A walk through any film and video trade show will reveal dozens of companies selling matteboxes and lens hoods, products that keep extraneous light off of a camera lens. The lens flares that these devices prevent are optical malfunctions that occur when a powerful light source (sunlight, for example) strikes the lens and produces visible artifacts. This technical “mistake” may appear in the form of starbursts, rings or circles in a row, or as an all-encompassing haze that washes out the image. But carefully planned lens flares can be desirable, adding dramatic effect to the shot. The key is in knowing how to channel the power of light to your advantage.
Of the millions of high-resolution stock photos, vectors and illustrations available from Shutterstock, many showcase the beauty of lens flares. This image of a woman celebrating the sunrise is from an HD video clip shot at 50 fps with a RED EPIC. Photo/video by Spotmatik/Shutterstock.
Five Tips for Capturing Desirable Lens Flare
1. Check focus and depth of field without extraneous flare-causing light entering the lens. The washed out effect of lens flares can make it difficult to focus and judge depth, so adjust the focus and DOF before you remove the lens hood or mattebox. (With the lens shielded, zoom in and check focus, then zoom back to the desired focal length and determine if the depth of field is appropriate.)
Depth of field is a function of both focal length and iris, which means that setting it in shots with lens flare can be tricky. Once the iris is set for the desired depth of field, don’t change it; adjust the exposure by adding or subtracting light via ND filters or modifying the camera’s ISO.
2. To ensure a beautiful glow, keep your subjects in the foreground and the sun or other flare-causing light source behind them. When arranged just so, the light will seem to envelop the subject before it hits the lens.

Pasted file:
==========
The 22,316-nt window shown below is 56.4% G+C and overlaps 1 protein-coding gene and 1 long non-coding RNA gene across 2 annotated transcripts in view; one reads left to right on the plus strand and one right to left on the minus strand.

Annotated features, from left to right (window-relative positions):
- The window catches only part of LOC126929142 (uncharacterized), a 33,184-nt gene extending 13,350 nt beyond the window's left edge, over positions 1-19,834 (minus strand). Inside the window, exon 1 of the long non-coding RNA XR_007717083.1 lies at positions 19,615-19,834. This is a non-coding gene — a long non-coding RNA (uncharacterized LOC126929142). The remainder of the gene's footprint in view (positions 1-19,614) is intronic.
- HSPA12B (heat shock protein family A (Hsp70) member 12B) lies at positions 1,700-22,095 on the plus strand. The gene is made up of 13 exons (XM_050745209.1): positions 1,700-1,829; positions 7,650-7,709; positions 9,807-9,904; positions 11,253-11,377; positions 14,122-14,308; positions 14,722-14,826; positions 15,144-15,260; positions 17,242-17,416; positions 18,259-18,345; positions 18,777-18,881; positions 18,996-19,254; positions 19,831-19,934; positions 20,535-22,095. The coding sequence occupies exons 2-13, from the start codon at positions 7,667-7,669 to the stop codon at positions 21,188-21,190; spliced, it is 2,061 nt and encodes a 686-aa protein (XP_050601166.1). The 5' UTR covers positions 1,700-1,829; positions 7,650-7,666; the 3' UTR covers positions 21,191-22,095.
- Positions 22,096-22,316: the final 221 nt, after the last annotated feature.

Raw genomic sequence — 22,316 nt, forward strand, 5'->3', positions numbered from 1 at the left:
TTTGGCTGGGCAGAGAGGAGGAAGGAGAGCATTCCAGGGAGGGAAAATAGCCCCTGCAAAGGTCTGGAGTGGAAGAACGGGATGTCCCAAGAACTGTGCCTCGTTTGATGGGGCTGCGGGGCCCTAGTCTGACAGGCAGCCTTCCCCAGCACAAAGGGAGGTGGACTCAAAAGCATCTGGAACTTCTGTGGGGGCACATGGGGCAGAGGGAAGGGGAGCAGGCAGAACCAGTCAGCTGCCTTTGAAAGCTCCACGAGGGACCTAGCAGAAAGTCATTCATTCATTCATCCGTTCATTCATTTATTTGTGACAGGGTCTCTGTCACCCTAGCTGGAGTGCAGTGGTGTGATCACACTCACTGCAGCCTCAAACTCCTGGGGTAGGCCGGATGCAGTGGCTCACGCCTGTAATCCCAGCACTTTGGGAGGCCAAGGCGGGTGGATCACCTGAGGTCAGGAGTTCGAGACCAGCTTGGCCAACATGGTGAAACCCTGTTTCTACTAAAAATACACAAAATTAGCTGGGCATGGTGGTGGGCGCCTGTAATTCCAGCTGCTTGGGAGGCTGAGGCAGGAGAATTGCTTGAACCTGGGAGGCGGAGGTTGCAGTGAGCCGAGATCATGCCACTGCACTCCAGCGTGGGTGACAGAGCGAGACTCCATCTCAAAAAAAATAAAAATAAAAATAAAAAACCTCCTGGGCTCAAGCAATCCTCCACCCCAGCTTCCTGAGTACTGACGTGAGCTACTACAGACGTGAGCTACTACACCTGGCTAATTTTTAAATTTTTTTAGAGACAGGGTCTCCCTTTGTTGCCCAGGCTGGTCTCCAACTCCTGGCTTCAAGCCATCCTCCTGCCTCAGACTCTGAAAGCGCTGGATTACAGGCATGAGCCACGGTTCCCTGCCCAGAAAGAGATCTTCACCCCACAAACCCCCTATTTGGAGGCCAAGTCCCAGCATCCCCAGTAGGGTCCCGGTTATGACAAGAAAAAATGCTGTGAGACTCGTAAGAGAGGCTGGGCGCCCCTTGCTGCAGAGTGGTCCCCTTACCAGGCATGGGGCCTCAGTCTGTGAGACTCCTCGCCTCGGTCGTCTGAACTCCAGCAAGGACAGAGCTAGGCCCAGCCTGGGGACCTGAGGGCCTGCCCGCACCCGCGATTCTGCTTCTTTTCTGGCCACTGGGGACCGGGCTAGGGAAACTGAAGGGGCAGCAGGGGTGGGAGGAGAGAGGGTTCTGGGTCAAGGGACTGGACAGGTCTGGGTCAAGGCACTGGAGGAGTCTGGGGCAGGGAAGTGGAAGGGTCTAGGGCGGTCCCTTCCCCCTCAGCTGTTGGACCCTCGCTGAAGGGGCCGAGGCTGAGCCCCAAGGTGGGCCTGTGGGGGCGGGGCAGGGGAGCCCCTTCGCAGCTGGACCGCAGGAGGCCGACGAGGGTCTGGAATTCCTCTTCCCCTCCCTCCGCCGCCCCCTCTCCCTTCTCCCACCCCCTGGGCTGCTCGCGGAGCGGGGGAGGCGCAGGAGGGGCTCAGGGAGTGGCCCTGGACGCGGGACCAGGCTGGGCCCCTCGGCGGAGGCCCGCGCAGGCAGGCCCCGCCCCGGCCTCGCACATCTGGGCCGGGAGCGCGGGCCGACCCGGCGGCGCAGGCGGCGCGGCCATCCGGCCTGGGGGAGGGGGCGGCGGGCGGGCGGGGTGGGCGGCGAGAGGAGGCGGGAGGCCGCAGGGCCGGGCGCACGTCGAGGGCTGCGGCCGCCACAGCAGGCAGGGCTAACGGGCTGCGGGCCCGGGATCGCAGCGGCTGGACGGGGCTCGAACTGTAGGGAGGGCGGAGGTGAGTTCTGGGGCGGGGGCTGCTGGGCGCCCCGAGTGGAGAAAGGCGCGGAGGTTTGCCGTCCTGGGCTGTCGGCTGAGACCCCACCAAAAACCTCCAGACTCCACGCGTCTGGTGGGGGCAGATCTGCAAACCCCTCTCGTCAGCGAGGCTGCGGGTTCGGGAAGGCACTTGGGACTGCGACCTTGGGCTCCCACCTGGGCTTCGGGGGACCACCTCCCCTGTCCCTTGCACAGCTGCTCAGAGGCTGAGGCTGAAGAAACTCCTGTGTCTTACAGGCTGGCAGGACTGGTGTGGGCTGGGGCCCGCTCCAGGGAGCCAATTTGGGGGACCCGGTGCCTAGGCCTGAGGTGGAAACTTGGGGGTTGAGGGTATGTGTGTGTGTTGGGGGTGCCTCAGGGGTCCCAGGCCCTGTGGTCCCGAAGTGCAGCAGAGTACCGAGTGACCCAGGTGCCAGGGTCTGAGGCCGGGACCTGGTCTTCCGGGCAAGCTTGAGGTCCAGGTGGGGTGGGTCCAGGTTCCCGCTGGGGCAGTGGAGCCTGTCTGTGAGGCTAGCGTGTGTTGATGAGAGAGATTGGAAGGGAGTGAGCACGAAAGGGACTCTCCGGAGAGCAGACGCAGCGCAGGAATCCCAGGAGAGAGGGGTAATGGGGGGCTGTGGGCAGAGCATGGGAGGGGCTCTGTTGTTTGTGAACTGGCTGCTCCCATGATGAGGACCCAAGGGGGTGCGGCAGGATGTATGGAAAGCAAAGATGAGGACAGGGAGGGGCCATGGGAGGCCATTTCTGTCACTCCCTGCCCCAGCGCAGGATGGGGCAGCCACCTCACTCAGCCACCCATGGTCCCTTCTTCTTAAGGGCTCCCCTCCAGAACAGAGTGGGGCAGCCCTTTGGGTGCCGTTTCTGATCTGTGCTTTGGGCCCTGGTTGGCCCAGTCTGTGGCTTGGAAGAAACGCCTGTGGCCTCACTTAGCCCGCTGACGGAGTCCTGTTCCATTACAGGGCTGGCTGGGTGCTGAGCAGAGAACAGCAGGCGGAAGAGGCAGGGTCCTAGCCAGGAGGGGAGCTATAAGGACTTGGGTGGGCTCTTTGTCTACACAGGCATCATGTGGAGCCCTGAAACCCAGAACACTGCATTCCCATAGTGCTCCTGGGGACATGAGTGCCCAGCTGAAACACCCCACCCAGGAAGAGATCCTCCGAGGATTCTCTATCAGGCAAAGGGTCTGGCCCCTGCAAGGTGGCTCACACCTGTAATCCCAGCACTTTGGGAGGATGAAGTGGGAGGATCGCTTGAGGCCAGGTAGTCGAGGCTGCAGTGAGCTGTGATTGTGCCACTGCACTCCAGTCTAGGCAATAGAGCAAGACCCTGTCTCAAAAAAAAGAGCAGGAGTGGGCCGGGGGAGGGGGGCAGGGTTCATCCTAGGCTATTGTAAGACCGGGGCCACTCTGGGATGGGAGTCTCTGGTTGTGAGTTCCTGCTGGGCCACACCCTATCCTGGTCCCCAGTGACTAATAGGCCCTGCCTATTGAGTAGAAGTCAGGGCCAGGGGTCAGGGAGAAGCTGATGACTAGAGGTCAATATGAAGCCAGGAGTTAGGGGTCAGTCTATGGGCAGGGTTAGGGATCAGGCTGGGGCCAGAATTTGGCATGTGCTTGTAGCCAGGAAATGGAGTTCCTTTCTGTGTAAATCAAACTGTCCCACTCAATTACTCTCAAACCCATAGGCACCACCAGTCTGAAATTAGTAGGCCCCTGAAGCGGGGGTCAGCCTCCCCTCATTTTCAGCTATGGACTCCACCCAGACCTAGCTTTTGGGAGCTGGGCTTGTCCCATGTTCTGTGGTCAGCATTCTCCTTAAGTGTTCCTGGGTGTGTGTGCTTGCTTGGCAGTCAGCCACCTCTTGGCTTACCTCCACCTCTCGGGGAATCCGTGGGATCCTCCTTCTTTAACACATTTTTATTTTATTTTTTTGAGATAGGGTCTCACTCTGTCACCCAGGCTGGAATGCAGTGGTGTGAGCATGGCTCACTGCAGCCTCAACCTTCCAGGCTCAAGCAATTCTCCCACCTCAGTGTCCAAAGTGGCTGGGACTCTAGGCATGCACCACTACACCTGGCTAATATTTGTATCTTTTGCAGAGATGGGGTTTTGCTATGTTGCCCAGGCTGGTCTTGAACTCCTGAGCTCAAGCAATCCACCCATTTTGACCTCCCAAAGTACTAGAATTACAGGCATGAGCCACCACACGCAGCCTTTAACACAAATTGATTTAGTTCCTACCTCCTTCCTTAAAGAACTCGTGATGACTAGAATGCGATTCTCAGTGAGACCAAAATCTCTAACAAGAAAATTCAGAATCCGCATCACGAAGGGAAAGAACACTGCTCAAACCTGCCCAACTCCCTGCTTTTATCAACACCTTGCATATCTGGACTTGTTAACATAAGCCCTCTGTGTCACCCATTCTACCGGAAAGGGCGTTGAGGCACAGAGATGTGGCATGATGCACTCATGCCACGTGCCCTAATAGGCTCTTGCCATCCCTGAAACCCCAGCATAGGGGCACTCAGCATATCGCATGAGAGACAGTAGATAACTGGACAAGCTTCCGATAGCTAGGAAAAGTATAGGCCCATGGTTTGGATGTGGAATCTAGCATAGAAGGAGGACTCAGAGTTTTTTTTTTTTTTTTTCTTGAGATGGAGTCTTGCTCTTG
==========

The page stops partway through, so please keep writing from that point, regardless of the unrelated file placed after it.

In this still from an HD video clip, two children dance on the beach at sunset. Photo/video by Ryan E. Walters/Shutterstock.
3. Add camera movement to the shot. The angle at which the flare-causing light source strikes the front element of the lens is what determines how the flare appears, so panning the camera during the shot will change the quality of the effect. Experimenting as you move with your subjects can lead to a range of stunning results.
4. Be creative when staging the shot. Just as a shot may include the subject entering or exiting the frame, shots may be designed with the appearance and disappearance of a lens flare. One way to accomplish this is by panning during the shot so the flare-causing light source suddenly strikes the front lens element, or the reverse. Another technique is to dolly the camera along a path where objects in the background will interrupt the flare-causing light source, so the flare will appear and disappear.
5. Let the zoom work for you. Zooming the lens with a flare-causing light source striking the front element will also alter the flare effect. Such zooming, when combined with panning or dolly camera movements, can produce a dramatic shot.
While filmmakers and videographers often go to great lengths to keep extraneous light off the camera lens, experimenting with lens flare can produce some surprising and pleasing results.